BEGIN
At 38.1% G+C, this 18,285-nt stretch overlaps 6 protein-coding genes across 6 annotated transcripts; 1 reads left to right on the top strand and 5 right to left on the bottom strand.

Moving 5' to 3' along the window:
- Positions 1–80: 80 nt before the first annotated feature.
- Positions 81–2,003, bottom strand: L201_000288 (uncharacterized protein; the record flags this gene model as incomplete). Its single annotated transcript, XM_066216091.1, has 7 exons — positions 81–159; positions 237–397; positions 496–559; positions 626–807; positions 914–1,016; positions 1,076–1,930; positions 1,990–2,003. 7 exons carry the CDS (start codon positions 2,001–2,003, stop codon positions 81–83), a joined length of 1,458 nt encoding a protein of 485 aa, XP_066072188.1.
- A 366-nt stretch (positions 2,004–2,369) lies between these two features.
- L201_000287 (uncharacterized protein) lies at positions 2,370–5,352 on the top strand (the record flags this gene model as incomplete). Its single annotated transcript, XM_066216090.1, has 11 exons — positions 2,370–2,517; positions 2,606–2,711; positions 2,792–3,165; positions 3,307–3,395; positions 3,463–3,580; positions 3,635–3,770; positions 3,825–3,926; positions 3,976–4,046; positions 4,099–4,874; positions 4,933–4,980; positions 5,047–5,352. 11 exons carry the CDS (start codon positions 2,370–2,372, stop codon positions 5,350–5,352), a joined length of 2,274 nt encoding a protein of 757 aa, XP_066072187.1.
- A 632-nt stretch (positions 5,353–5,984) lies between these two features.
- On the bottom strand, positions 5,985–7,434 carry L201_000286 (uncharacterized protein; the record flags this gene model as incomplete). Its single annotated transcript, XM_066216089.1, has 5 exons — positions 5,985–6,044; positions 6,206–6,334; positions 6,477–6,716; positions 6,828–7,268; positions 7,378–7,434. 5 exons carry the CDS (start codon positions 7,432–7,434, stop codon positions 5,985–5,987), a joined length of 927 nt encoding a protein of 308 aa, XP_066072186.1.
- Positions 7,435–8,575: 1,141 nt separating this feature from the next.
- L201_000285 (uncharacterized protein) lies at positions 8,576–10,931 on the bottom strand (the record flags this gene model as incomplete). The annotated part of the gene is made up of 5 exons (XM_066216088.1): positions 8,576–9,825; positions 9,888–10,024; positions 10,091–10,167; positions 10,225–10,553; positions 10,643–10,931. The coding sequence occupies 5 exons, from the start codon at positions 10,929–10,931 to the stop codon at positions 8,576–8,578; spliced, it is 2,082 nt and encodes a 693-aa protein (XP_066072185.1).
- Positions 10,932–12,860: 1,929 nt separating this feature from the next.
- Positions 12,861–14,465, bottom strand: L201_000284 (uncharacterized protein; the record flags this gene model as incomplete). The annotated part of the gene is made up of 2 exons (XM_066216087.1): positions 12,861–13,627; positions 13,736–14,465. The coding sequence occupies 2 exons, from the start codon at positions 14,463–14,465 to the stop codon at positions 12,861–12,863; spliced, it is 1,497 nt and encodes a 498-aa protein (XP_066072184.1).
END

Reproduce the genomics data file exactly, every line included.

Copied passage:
At 38.1% G+C, this 18,285-nt stretch overlaps 6 protein-coding genes across 6 annotated transcripts; 1 reads left to right on the top strand and 5 right to left on the bottom strand.

Moving 5' to 3' along the window:
- Positions 1–80: 80 nt before the first annotated feature.
- Positions 81–2,003, bottom strand: L201_000288 (uncharacterized protein; the record flags this gene model as incomplete). Its single annotated transcript, XM_066216091.1, has 7 exons — positions 81–159; positions 237–397; positions 496–559; positions 626–807; positions 914–1,016; positions 1,076–1,930; positions 1,990–2,003. 7 exons carry the CDS (start codon positions 2,001–2,003, stop codon positions 81–83), a joined length of 1,458 nt encoding a protein of 485 aa, XP_066072188.1.
- A 366-nt stretch (positions 2,004–2,369) lies between these two features.
- L201_000287 (uncharacterized protein) lies at positions 2,370–5,352 on the top strand (the record flags this gene model as incomplete). Its single annotated transcript, XM_066216090.1, has 11 exons — positions 2,370–2,517; positions 2,606–2,711; positions 2,792–3,165; positions 3,307–3,395; positions 3,463–3,580; positions 3,635–3,770; positions 3,825–3,926; positions 3,976–4,046; positions 4,099–4,874; positions 4,933–4,980; positions 5,047–5,352. 11 exons carry the CDS (start codon positions 2,370–2,372, stop codon positions 5,350–5,352), a joined length of 2,274 nt encoding a protein of 757 aa, XP_066072187.1.
- A 632-nt stretch (positions 5,353–5,984) lies between these two features.
- On the bottom strand, positions 5,985–7,434 carry L201_000286 (uncharacterized protein; the record flags this gene model as incomplete). Its single annotated transcript, XM_066216089.1, has 5 exons — positions 5,985–6,044; positions 6,206–6,334; positions 6,477–6,716; positions 6,828–7,268; positions 7,378–7,434. 5 exons carry the CDS (start codon positions 7,432–7,434, stop codon positions 5,985–5,987), a joined length of 927 nt encoding a protein of 308 aa, XP_066072186.1.
- Positions 7,435–8,575: 1,141 nt separating this feature from the next.
- L201_000285 (uncharacterized protein) lies at positions 8,576–10,931 on the bottom strand (the record flags this gene model as incomplete). The annotated part of the gene is made up of 5 exons (XM_066216088.1): positions 8,576–9,825; positions 9,888–10,024; positions 10,091–10,167; positions 10,225–10,553; positions 10,643–10,931. The coding sequence occupies 5 exons, from the start codon at positions 10,929–10,931 to the stop codon at positions 8,576–8,578; spliced, it is 2,082 nt and encodes a 693-aa protein (XP_066072185.1).
- Positions 10,932–12,860: 1,929 nt separating this feature from the next.
- Positions 12,861–14,465, bottom strand: L201_000284 (uncharacterized protein; the record flags this gene model as incomplete). The annotated part of the gene is made up of 2 exons (XM_066216087.1): positions 12,861–13,627; positions 13,736–14,465. The coding sequence occupies 2 exons, from the start codon at positions 14,463–14,465 to the stop codon at positions 12,861–12,863; spliced, it is 1,497 nt and encodes a 498-aa protein (XP_066072184.1).